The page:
Brush Pens Review

I have used a LOT of brush pens – which are basically just marker pens with a brush nib. They are really good for calligraphy, but brush pens are also just nice to illustrate or write with in general.

I’m going to review 3 of my favorite brush pens: the Pilot Pocket Brush Pen in Soft, the Sakura Pigma Brush Pen, and the Kuretake Brush Pen.


Pilot Pocket Brush Pen

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Rating: 8.5/10

Movement: The nib is very soft and squishy, and releases a lot of ink when you give even a little bit of pressure. This makes it a little harder to control the direction of the pen, but at least you can get a larger variety of line weights.

Ink: The ink is slightly blue/black, as opposed to a pure warm black, which is a downer for me, personally. However, the ink flows very well and fortunately does not feather with thicker papers.

Durability: I haven’t actually used this for very long! I am worried that with the flow of the ink and the softness of the nib that the brush will not have as much use as some of my other brushes, but, so far, the brush doesn’t dry out.

Comments: The soft nib makes it harder for calligraphy or typography because it doesn’t allow for as much control over the movement. However, the line weights vary a lot more with this brush, so inking sketched illustrations is enjoyable. I highly recommend using this pen to ink in larger surface areas, like for dark clothing or hair.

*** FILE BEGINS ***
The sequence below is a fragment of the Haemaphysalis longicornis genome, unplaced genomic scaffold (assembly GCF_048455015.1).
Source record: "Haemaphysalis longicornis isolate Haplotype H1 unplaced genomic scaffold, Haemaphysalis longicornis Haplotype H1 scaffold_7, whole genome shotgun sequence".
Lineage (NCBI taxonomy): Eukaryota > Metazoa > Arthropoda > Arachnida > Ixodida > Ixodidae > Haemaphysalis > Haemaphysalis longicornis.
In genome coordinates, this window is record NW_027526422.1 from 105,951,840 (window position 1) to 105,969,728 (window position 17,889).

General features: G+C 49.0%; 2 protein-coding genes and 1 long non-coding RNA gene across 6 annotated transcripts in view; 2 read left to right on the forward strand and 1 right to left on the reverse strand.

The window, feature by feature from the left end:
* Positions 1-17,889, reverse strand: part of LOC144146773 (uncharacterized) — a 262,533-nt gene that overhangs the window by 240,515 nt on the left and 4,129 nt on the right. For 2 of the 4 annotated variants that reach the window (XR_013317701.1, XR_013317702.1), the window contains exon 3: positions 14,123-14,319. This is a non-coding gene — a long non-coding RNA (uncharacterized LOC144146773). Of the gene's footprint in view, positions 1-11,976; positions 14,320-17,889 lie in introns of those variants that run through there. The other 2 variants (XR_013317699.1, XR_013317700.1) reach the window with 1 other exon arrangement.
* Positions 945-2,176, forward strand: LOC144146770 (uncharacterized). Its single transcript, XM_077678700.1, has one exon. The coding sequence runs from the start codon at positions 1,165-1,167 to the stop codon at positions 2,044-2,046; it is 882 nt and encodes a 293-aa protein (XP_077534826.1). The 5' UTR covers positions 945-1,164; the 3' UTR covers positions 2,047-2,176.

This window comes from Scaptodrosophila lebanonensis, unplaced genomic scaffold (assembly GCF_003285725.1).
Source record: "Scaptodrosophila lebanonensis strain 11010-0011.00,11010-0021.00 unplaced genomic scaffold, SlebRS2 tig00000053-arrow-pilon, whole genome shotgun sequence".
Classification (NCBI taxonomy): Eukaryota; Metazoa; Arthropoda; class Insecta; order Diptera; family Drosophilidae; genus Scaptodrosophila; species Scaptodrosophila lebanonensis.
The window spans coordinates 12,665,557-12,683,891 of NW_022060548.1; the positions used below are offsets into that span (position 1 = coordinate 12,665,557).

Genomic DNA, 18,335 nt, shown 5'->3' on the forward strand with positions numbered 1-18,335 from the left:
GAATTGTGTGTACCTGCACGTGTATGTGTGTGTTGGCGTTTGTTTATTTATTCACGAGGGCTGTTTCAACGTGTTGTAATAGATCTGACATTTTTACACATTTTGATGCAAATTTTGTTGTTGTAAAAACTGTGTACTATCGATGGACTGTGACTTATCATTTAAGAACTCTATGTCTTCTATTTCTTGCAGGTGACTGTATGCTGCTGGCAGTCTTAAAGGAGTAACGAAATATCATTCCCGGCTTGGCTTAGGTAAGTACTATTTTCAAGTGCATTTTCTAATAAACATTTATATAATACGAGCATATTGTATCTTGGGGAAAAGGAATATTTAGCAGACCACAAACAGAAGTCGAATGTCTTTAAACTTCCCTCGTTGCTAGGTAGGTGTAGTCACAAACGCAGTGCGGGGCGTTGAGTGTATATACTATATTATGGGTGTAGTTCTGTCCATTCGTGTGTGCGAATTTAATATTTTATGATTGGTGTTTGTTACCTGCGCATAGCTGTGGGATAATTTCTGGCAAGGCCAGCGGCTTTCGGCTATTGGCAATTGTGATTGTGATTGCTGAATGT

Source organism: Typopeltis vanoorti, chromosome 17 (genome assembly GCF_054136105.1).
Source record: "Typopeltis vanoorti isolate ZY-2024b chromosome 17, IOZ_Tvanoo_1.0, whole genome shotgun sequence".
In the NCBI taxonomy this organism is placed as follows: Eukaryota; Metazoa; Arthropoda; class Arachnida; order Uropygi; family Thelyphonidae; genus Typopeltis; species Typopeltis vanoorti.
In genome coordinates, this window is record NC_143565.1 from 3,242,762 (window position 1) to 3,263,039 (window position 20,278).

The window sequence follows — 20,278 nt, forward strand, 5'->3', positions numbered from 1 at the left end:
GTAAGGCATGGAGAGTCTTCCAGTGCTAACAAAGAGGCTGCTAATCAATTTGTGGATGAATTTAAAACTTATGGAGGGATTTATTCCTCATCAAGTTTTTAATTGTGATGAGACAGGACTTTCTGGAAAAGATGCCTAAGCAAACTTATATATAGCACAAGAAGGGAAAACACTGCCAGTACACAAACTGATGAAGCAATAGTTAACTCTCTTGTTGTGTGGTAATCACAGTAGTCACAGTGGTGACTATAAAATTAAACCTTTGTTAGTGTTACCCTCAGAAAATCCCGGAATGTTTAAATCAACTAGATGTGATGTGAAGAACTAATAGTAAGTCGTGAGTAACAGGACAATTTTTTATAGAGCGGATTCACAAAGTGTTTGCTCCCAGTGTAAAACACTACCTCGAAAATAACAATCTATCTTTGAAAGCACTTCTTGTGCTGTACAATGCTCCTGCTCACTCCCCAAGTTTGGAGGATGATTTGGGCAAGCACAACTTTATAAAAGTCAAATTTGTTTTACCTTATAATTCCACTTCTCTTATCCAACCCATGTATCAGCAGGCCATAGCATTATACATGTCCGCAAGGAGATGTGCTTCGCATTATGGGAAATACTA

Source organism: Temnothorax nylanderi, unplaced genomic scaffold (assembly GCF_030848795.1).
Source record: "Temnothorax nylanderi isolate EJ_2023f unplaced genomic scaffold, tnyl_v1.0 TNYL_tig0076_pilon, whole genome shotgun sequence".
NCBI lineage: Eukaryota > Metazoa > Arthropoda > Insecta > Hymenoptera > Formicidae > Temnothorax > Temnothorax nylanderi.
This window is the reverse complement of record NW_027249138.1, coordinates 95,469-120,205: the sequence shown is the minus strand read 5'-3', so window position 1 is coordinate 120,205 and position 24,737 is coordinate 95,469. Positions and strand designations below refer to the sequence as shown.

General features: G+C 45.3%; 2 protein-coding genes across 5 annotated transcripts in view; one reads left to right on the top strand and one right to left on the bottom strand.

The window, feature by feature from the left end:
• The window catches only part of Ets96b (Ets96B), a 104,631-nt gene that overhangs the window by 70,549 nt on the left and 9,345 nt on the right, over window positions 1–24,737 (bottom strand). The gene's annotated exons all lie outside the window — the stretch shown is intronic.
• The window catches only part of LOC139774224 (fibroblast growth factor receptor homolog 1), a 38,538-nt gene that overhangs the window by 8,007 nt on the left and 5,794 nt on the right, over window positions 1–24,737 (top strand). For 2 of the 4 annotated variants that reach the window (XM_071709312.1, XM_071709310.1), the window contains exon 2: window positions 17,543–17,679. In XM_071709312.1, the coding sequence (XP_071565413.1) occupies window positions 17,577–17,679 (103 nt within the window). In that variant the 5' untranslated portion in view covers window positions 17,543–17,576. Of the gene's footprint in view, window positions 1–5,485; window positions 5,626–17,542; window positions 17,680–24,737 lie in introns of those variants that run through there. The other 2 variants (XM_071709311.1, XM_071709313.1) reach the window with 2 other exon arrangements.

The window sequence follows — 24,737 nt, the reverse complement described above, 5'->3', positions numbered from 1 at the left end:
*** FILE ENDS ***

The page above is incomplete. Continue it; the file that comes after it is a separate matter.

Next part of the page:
Sakura Pigma Brush Pen


Rating: 6/10

Movement: The pen nib is a very stiff single nib with a fibrous tip. This pen also does not allow for as much variation of line weight.

Ink: The ink is a warm black, which is highly more preferable over blue/black ink. However, the ink also tends to feather on thinner paper.

Durability: This pen does not last as long as I expected it to. The packaging looks very similar to a Micron pen, so I bought it under the impression that it would last as long as a Micron pen. However, for some reason, the pen gets really dry after only about a week and a half of use – and that’s barely using it once a day.

Comments: This pen isn’t great for inking illustration; the only thing I recommend it for is taking notes or doodling. You can do a couple styles of typography and calligraphy with it, the kind with a consistent line weight.

Kuretake Brush Pen

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Rating: 9/10

Movement: The nib is an actual brush, with individual hairs like a paintbrush, so you get the exact movement of an actual calligraphy brush. Great for calligraphy, extremely preferential  for illustration because of the variation of line weights.

Ink: The ink is a pure black (not blue/black, which is something that a lot of water based pens use). The ink also flows very well, and when the brush seems to run out, you just have to squeeze the pen at the base of the head.

Durability: The pen surprisingly lasts a long time for its size – I used it at least twice a day for 3 weeks, which is a lot more use than I get from Faber-Castell or Micron pens.

Comments: The only reason I’m knocking a point off of its rating is because it is very hard to get these pens. There are order-able through Amazon, but shipping takes awhile. It’s a lot cheaper to buy them in bulk in Japan, which is what I did. Obviously not everybody can go to Japan or afford to shell out $8 for a single pen, but it is a great inking tool and a valuable investment for illustrators and typographers.


If you’re looking for some new tools for design or illustration, hopefully these reviews will narrow down your decisions. To check out more tools, I highly recommend, and if you want to see more content about physical tools, feel free to let me know!


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